While it must now partner with companies like Green Dot and SunTrust (STI, Fortune 500) to provide such services in the United States, this shaving of the profit margin hasn't slowed Wal-Mart (WMT, Fortune 500) down. Last week Wal-Mart opened its 1,000th "Money Center" and announced that it planned to expand to 500 more stores. It also trumpeted the launching of a Wal-Mart credit card in Canada, where it received a banking license just last month. In Mexico, where it has operated a bank since 2007, Wal-Mart has plans to open up to 150 new branches and take deposits in the checkout line. Back in the U.S., through a partnership with SunTrust, Wal-Mart has nearly doubled the number of bank branches in its stores over the last five years to a total of 83.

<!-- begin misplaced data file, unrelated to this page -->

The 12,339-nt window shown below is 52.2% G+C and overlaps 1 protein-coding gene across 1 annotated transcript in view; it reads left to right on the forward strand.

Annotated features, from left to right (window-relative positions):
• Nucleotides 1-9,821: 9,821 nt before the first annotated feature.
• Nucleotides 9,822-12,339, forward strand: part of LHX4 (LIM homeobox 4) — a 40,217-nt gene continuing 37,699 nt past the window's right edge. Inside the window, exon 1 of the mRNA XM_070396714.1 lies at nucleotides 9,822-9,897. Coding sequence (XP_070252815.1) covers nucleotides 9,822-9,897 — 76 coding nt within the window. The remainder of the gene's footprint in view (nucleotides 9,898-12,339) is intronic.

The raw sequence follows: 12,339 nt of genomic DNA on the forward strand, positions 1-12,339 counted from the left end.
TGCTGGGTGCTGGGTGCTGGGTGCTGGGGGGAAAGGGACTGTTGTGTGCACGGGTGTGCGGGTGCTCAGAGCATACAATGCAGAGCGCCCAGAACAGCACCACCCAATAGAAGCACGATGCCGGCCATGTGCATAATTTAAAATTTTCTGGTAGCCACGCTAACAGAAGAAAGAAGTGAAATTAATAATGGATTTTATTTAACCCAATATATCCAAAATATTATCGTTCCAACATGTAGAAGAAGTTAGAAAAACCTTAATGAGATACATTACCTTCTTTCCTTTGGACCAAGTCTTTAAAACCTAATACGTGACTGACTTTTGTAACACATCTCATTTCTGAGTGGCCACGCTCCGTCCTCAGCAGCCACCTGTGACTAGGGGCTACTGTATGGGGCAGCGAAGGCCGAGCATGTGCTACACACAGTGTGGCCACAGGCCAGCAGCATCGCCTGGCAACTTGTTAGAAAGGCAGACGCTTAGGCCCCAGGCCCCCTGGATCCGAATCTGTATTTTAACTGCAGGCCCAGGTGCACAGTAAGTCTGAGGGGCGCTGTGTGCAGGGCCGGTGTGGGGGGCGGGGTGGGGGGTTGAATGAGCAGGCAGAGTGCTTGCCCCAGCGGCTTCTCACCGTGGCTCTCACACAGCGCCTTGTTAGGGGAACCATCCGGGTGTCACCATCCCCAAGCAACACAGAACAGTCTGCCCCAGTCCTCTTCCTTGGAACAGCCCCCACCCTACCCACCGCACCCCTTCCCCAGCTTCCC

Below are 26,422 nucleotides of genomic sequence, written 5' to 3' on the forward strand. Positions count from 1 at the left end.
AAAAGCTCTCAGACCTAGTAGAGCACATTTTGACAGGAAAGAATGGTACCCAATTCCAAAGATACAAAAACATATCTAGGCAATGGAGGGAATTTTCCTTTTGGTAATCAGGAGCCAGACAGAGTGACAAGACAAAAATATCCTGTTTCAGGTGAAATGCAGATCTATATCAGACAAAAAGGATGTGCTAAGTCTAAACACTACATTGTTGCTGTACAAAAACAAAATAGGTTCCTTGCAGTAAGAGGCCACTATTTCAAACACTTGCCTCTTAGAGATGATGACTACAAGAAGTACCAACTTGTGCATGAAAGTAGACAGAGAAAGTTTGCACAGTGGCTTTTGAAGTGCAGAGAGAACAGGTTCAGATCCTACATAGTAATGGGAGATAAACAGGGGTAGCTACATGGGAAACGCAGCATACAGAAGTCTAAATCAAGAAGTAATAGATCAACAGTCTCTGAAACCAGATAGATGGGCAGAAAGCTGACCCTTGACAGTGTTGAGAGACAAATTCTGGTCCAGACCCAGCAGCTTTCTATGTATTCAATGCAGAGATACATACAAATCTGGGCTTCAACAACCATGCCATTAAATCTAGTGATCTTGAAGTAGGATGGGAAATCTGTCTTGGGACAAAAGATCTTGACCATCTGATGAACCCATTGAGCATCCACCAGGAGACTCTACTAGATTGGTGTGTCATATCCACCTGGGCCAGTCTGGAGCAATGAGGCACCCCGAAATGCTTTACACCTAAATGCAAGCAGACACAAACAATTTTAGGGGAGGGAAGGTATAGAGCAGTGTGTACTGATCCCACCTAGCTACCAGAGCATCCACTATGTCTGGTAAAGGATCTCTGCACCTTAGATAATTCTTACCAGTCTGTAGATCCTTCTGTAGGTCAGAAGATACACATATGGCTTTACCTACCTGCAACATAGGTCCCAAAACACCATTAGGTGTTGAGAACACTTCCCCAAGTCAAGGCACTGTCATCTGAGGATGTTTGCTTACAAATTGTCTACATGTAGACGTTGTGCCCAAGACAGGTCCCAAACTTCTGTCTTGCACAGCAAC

"Wal-Mart's income from the provision of financial services is currently an insignificant part of their overall income," says Rajesh Narayanan, finance professor at Louisiana State University. "But the rapidity which they have expanded their services in this arena suggest that their eyes are on a larger prize."

Low prices, big opportunity

For Wal-Mart, the benefits of offering financial services are clear. In addition to the $3 or so that customers pay for things like applying for and refilling debit cards, and having checks processed or printed, Wal-Mart steers shoppers toward making purchases in its stores through cash-back incentives. It also benefits from offering what amounts to a mall of services within its own stores, which offers everything from groceries and retail goods to fast food restaurants, drugstores, eyeglass centers, portrait studios, gas stations and salons.